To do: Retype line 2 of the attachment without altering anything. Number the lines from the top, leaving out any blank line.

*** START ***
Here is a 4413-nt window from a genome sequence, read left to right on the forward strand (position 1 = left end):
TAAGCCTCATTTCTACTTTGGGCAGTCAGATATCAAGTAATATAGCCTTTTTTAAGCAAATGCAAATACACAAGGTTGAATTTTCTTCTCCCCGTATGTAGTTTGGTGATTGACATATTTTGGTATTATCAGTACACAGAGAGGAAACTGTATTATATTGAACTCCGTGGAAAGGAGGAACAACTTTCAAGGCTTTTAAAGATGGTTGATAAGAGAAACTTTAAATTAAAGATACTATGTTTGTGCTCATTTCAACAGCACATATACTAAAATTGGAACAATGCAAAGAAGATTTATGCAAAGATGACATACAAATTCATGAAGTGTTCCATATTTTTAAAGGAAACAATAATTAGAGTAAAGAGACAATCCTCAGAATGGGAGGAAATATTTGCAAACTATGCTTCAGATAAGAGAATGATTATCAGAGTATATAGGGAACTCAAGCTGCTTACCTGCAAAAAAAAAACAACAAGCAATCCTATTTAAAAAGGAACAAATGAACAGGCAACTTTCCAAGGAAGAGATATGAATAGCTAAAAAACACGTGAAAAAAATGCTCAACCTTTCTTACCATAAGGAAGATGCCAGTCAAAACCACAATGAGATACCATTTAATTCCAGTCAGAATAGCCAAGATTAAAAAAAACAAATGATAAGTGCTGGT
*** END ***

TAAGCCTCATTTCTACTTTGGGCAGTCAGATATCAAGTAATATAGCCTTTTTTAAGCAAATGCAAATACACAAGGTTGAATTTTCTTCTCCCCGTATGTAGTTTGGTGATTGACATATTTTGGTATTATCAGTACACAGAGAGGAAACTGTATTATATTGAACTCCGTGGAAAGGAGGAACAACTTTCAAGGCTTTTAAAGATGGTTGATAAGAGAAACTTTAAATTAAAGATACTATGTTTGTGCTCATTTCAACAGCACATATACTAAAATTGGAACAATGCAAAGAAGATTTATGCAAAGATGACATACAAATTCATGAAGTGTTCCATATTTTTAAAGGAAACAATAATTAGAGTAAAGAGACAATCCTCAGAATGGGAGGAAATATTTGCAAACTATGCTTCAGATAAGAGAATGATTATCAGAGTATATAGGGAACTCAAGCTGCTTACCTGCAAAAAAAAAACAACAAGCAATCCTATTTAAAAAGGAACAAATGAACAGGCAACTTTCCAAGGAAGAGATATGAATAGCTAAAAAACACGTGAAAAAAATGCTCAACCTTTCTTACCATAAGGAAGATGCCAGTCAAAACCACAATGAGATACCATTTAATTCCAGTCAGAATAGCCAAGATTAAAAAAAACAAATGATAAGTGCTGGT